Last week, I was fortunate to attend the Game Developers Conference (GDC) at San Francisco. I was excited to be part of the event and to check out all the latest advancements and talks in the game development community. Another major attraction towards the event was ofcourse VRDC. This time, GDC had a dedicated mini-conference for virtual reality. This was not even a summit. It was much more than that. They actually had to shift the venue to a larger space to accommodate for the large number of people who were attending that event. There were a lot of interesting virtual reality experiences.
One of them that caught my attention was the Eagle Flight game by Ubisoft for the Oculus Rift. During our research and development for Sony PlayStation, I tried out many games for virtual reality, but this game gave me a higher sense of immersion compared to many others despite being grounded to a chair. The game comprised of a 2 vs 2 capture the flag setting over the network. Guests were not falling sick despite being a fast-paced game. The game had a black vignette effect around the periphery of the eyes which dynamically changed as you tilted your head to change direction of the eagle. This was interesting as it blocked out the light to your eyes from that direction. But this effect was not viewable while wearing the headset. The only way I noticed this was by observing others play the demo. Research proves that motion is most perceived using the corner of our eyes.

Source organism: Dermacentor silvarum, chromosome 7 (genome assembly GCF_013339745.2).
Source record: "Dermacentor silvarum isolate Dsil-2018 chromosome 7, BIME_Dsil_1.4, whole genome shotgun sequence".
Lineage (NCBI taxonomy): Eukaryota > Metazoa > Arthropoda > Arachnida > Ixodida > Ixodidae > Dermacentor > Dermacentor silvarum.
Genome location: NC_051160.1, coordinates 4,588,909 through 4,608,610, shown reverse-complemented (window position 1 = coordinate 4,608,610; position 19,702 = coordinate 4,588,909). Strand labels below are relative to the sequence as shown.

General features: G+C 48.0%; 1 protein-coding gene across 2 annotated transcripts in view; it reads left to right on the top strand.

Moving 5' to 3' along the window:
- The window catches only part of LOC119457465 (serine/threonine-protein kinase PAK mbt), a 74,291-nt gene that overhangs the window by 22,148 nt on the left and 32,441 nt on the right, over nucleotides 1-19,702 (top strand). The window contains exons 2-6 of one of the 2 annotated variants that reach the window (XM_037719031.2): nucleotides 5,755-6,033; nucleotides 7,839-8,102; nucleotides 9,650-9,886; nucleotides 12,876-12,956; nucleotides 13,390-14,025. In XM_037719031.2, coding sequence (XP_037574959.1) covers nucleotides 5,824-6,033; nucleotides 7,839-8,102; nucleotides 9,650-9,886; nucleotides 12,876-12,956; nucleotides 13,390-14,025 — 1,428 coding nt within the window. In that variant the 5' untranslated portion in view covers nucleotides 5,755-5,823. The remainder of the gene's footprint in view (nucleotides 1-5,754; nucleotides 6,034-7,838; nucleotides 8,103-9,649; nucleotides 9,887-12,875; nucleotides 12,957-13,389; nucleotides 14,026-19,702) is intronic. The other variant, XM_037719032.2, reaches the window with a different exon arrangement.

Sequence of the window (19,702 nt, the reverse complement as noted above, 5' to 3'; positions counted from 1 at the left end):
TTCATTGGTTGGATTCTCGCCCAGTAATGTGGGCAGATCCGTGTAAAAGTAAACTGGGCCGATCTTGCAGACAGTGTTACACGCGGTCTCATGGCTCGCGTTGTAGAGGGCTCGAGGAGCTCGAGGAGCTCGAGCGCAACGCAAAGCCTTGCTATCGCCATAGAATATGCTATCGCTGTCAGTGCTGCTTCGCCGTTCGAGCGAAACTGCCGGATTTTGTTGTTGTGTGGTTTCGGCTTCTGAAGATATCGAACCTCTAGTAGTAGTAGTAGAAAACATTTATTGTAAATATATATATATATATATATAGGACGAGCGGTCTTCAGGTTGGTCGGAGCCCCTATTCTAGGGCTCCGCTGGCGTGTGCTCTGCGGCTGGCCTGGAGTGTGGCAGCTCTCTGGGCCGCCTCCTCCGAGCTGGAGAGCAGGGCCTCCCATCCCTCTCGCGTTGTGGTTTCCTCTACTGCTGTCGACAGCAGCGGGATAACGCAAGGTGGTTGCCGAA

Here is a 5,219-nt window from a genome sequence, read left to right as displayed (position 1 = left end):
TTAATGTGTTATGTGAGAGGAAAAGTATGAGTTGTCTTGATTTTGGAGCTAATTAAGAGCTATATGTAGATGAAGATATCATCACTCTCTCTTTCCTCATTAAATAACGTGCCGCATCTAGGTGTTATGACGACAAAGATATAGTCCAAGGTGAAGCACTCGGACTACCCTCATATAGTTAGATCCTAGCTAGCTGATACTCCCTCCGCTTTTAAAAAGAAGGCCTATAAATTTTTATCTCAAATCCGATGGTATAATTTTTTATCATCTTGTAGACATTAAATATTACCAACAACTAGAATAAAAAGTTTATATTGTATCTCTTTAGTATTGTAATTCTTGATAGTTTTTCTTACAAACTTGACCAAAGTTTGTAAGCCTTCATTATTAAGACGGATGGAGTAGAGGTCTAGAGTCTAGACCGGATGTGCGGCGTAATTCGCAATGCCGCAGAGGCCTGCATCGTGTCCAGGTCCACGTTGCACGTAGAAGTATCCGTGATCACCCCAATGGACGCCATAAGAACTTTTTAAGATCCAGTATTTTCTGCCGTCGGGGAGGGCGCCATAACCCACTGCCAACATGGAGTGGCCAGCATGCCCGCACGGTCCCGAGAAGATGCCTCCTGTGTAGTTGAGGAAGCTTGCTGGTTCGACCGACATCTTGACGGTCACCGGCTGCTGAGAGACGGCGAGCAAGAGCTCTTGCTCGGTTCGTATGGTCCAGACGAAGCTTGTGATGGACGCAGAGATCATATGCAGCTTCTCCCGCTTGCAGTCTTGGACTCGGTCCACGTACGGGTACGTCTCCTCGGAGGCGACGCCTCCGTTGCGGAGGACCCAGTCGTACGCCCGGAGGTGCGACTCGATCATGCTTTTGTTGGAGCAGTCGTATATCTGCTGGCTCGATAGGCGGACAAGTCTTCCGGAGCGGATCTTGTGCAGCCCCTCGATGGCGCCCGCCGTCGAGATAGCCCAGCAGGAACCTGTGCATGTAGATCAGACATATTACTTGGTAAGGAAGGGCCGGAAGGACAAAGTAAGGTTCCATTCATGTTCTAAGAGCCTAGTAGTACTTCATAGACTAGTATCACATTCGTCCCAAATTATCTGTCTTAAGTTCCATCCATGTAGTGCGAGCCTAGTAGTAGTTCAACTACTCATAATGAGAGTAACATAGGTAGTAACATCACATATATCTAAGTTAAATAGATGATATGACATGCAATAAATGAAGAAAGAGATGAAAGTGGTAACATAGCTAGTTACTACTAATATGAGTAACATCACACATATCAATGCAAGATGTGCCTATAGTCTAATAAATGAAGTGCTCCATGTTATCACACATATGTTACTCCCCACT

Also, the game implemented a subtle motion blur which always directed the guest’s eyes to the center of the screen. The game also has a beak as a point of reference as though the guest is being railroaded in virtual reality. The game being fast paced, got me slightly sick, not during the fast-paced chasing sequences but when I got out of such situations which was surprising to me as I always avoided fast paced sequences during the prototyping phase for our projects. I noticed a lot of guests including myself, weaving their way through the buildings, either chasing or being chased by their opponents. It was interesting to see that none of them were actually falling sick in the experience.
Also, Ubisoft made sure everyone spent enough time in the virtual world, in the single player game before jumping into the multiplayer version of the game. This ensured guests were comfortable with the game before jumping into a multiplayer showdown with other people.
In short, the game is quite well made for virtual reality and Ubisoft has given more emphasis on the head-based tracking rather than mapping out a bunch of controls to a controller.